Do Hackers Get Penalised when they are Caught?

There have been many new reports recently detailing how hackers have managed to obtain tens of thousands of confidential records, or in some instances, tens of millions or more. However, it is rare that a hacker is caught and brought to justice for the crimes carried out.

Recently, a hacking group in Russia was reported to have illegally obtained a staggering 1 billion passwords. If that was not surprising enough, the authorities know the individuals are located in central Russia. They are also in their early 20s. If they have been caught, why have they not been arrested?

There are issues as the United States that wishes to take action but the criminal may be located elsewhere,  Russia for example. So it must be considered if should the criminals be tried in Russia or in the United States? Where should justice occur, where the crimes were committed or in the country most affected by the crimes? Should hackers be extradited?

If there is no treaty existing between two countries, hackers will be tried and sentenced (or not) in their own countries. The United States has attempted to get five Chinese hackers extradited and brought to the United States to face trial. They were employed by the Chinese military. China is unlikely to take any action, and certainly will not hand them over to the United States. The criminals are believed to be behind attacks on Alcoa, U.S. Steel and Westinghouse, as well as on other U.S. companies. The criminals were indicted, but that is as far as the U.S. progressed. They are very likely working on new hacks against U.S. companies.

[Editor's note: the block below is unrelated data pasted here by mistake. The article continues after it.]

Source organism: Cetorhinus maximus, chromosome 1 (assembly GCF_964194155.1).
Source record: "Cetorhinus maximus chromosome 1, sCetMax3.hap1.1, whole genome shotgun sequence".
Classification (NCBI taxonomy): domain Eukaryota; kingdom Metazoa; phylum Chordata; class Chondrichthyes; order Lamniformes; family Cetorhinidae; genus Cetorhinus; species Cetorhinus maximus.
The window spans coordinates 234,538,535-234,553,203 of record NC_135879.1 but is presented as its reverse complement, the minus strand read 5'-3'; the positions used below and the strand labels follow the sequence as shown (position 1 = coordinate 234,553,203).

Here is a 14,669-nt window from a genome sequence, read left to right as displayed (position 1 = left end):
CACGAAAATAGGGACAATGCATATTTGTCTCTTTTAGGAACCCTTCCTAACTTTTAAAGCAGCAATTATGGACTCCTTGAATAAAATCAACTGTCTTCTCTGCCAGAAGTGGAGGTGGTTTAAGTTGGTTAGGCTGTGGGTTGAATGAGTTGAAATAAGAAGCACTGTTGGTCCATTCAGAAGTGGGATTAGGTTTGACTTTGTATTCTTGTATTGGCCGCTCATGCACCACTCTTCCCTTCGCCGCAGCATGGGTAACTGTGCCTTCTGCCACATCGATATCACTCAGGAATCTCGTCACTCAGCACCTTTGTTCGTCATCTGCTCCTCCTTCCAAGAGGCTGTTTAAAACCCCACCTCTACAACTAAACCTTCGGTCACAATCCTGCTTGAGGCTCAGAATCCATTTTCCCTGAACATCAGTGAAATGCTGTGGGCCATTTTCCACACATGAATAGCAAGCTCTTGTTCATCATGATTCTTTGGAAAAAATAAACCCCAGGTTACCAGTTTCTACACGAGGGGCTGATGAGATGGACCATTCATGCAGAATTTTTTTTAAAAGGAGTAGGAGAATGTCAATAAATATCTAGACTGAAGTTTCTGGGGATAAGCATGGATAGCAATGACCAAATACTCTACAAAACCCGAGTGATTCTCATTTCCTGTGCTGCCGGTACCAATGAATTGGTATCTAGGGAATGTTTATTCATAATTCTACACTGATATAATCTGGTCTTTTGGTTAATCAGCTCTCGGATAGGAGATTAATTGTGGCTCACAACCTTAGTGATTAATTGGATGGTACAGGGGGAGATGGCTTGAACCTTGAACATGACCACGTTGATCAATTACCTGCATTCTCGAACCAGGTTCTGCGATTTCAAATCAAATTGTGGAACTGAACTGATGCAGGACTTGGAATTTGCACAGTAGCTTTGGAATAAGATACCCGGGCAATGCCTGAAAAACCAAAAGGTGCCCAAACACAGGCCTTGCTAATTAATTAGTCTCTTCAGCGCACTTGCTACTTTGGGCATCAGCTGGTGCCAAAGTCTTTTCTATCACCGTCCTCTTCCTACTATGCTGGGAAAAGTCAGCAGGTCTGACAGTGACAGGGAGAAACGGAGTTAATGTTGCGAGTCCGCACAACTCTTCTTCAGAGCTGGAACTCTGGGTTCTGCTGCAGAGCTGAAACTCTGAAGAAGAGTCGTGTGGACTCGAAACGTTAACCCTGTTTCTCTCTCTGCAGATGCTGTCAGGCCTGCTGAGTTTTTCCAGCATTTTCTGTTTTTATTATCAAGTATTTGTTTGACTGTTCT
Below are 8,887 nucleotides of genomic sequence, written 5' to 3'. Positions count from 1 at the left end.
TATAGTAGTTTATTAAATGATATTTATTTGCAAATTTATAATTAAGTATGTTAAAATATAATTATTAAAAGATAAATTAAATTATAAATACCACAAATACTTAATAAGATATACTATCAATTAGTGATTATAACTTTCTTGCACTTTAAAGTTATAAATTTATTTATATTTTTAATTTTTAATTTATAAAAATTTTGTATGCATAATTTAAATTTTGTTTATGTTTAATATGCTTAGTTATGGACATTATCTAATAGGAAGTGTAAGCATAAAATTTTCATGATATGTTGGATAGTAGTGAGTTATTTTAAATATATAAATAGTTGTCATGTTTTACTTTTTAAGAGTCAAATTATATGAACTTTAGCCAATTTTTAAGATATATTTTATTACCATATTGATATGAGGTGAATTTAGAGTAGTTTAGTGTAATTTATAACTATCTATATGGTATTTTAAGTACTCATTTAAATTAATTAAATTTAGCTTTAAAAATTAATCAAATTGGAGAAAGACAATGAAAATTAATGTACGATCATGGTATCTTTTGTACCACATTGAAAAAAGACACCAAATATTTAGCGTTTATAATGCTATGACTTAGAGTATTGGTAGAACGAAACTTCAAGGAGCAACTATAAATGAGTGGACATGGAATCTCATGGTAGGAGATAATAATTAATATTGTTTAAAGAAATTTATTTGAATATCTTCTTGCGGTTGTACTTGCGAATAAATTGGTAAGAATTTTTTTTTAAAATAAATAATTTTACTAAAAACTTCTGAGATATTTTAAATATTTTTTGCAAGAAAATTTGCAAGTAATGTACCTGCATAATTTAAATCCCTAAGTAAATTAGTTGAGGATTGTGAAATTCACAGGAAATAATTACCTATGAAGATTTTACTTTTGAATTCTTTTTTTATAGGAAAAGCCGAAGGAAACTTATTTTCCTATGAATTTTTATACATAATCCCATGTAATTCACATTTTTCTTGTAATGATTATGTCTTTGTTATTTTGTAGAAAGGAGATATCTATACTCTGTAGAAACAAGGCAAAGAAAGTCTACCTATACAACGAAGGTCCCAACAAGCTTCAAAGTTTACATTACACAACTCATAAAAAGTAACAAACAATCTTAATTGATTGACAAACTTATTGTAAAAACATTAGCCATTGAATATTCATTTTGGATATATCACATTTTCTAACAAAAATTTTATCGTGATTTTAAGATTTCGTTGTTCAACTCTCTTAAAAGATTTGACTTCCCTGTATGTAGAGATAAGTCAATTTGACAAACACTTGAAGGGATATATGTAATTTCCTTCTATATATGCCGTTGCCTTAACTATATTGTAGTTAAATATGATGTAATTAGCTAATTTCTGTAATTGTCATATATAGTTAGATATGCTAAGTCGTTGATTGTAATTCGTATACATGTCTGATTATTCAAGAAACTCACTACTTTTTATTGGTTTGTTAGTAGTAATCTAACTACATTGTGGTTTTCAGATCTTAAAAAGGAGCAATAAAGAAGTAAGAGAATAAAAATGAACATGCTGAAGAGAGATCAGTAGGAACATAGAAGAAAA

In some cases, hackers do not need to be extradited. The FBI has previously fooled hackers into coming over to the United States voluntarily. By doing so the tricky issue of extradition has been bypassed. The FBI set up a job interview for two hackers using a fake Seattle company. The duo, Alexey Ivanov and Vasily Gorshkov, arrived for the interview and were promptly arrested. The latter received a sentence of three years, the former got four years months.

Cybercriminals are very talented at concealing their real identities and consequently can be difficult to locate. It can be even more difficult to bring them to justice.

It should come as no shock to hear that many successful hackers are based in countries that offer security against extradition to the United States. Unless there are international laws completed, and more cooperation between countries to tackle the global issue of cybercrime, they are unlikely to be tried and sentenced for their crimes.

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Elizabeth Hernandez

Elizabeth Hernandez is a news writer on Defensorum. Elizabeth is an experienced journalist who has worked on many publications for several years. Elizabeth writers about compliance and the related areas of IT security breaches. Elizabeth's has focus on data privacy and secure handling of personal information. Elizabeth has a postgraduate degree in journalism. Elizabeth Hernandez is the editor of HIPAAZone.